Led by Dr. Carrie Wachter Morris, members of the Department of Counseling and Educational Development (CED) inside of the UNC Greensboro School of Education have been awarded a $5.6 million grant from the United States Department of Education. The grant, to be used over five years, is a training grant to directly address the large, unmet need for the preparation of mental health professionals in public schools.

Wachter Morris, along with CED team members Drs. Jennifer Deaton and L. DiAnne Borders, will implement a school-based mental health partnership with the Alamance-Burlington School System (ABSS). This partnership will build upon the department’s current, successful relationship with Rockingham County Schools (RCS) to expand the pipeline of school mental health professionals into high-need public schools.

Said Wachter Morris, “Engaging with ABSS is just one way that we’re building on the foundation of the  highly successful partnership between CED and RCS. We are excited to expand the availability of high-quality, professional school counselors in local high-need schools – both during and after graduate students’ internship experiences. In addition to increasing the size and scope of our school counseling internship, we’re engaging with activities at the undergraduate and secondary levels. For example, we’re also building a new undergraduate class that will form the foundation for an undergraduate certificate, and working to expand the pipeline of school-based mental health professionals, and specifically, professional school counselors to serve the state’s K-12 students.”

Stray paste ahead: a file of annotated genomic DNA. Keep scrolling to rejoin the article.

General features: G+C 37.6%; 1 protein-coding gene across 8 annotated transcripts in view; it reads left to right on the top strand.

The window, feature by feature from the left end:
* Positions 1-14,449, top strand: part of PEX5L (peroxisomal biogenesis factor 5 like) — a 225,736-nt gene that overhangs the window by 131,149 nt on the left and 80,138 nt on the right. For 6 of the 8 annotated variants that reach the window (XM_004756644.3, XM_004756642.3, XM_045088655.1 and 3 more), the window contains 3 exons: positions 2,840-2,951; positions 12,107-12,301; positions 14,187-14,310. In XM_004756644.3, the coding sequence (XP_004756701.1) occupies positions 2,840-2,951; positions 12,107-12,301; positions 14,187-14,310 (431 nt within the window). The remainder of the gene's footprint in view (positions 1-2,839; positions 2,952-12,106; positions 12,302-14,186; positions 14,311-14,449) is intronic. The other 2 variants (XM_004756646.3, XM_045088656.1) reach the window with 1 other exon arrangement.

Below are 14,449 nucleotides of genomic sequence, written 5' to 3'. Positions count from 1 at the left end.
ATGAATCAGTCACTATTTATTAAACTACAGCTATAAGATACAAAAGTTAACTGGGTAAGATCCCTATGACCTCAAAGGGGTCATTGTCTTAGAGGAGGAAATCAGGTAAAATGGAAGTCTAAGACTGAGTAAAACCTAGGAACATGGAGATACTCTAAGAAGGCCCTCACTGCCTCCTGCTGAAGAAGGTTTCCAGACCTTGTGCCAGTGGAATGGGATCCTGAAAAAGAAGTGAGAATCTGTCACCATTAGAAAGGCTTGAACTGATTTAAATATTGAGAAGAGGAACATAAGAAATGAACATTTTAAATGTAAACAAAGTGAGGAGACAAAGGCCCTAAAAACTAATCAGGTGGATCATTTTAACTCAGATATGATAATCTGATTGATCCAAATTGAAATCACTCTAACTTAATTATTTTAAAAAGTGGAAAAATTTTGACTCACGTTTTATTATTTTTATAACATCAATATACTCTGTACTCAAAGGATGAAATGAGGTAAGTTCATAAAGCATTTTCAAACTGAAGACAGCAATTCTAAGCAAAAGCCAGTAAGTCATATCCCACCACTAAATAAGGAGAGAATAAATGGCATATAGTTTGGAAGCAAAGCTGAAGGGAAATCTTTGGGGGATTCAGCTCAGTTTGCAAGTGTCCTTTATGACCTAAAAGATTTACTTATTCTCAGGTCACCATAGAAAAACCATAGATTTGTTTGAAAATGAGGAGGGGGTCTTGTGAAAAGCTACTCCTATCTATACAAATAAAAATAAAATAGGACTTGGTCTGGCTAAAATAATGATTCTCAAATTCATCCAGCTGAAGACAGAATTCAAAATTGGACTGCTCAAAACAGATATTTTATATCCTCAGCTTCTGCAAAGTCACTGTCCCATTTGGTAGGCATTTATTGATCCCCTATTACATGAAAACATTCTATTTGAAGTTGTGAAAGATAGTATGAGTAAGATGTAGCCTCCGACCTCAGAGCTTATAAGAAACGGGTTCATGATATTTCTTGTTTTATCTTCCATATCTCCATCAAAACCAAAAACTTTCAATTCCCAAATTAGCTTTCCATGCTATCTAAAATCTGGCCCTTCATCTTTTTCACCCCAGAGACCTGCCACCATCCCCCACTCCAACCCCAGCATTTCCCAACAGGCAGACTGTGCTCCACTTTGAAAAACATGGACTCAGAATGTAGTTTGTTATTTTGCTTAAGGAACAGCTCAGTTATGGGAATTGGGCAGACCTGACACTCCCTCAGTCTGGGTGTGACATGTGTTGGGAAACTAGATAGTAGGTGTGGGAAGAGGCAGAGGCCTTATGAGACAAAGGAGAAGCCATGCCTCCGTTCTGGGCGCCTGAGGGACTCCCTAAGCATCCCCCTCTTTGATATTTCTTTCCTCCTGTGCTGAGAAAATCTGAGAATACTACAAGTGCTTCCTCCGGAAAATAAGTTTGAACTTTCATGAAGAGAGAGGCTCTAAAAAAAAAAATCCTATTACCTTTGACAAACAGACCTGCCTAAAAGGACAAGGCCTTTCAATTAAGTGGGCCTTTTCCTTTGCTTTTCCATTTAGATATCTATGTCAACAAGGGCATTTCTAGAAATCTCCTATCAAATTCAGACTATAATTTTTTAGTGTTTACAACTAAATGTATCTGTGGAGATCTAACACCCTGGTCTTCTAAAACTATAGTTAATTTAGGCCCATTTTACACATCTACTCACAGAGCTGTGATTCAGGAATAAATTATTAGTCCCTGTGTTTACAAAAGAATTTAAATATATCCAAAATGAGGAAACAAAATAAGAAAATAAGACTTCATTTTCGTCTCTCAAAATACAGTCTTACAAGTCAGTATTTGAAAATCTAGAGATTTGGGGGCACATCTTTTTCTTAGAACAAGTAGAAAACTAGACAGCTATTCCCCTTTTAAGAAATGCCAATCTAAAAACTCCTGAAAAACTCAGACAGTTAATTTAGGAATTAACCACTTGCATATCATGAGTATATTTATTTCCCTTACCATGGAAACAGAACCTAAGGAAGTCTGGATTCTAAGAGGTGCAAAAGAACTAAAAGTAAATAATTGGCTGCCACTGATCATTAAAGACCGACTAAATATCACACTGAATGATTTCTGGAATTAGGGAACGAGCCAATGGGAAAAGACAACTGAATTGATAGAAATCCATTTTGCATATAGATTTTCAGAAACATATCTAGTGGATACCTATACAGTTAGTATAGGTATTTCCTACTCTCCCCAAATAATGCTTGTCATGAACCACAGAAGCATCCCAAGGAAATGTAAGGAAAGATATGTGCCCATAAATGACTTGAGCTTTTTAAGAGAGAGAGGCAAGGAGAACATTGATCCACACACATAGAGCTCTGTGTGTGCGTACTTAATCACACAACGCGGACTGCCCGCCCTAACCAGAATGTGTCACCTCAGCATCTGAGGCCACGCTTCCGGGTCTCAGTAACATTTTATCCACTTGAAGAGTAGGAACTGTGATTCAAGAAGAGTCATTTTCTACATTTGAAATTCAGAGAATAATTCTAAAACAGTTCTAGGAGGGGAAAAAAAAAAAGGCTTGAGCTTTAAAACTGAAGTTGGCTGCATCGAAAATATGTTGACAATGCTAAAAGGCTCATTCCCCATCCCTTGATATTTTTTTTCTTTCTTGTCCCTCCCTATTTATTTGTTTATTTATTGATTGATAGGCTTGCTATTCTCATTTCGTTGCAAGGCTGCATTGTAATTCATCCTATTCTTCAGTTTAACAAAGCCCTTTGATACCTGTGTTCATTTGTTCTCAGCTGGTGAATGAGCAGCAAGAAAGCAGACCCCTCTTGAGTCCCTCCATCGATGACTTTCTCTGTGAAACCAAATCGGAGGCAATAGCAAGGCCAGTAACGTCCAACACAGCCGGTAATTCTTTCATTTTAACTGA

Both ABSS and RCS will welcome high-quality graduate student school counseling interns into their district. Over the course of the grant, a total of 24 interns will be placed in schools in each of the two districts, for a total of 48 interns. The first cohort of ABSS interns will begin their service in the fall of 2024 and will serve over the course of the university’s academic year.

Wachter Morris and her team will monitor the progress and success of the interns and the program through ongoing feedback from interns, their university and site supervisors, and RCS and ABSS personnel, as well as looking at outcomes from activities implemented throughout the five year funding period.

The UNC Greensboro School of Education has been ranked No. 58 among the 2023 Best Online Master’s in Education Programs and No. 19 among the 2023 Best Online Master’s in Education Programs for Veterans by U.S. News & World Report

U.S. News assessed schools in the Master’s in Education based on a variety of objective factors, such as student engagement, faculty credentials, and services and technologies. 

Said Randy Penfield, Dean of the UNCG School of Education, “We are pleased to once again be recognized as having one of the nation’s top online Master’s in Education programs. This ranking is a reflection of the work being done by our talented faculty members, as well as the students participating in our degree programs. We are equally as proud of the ranking when it comes to the experience we provide for veterans. UNCG has always embraced veteran students and the School of Education is happy to welcome veterans to our online master’s programs.”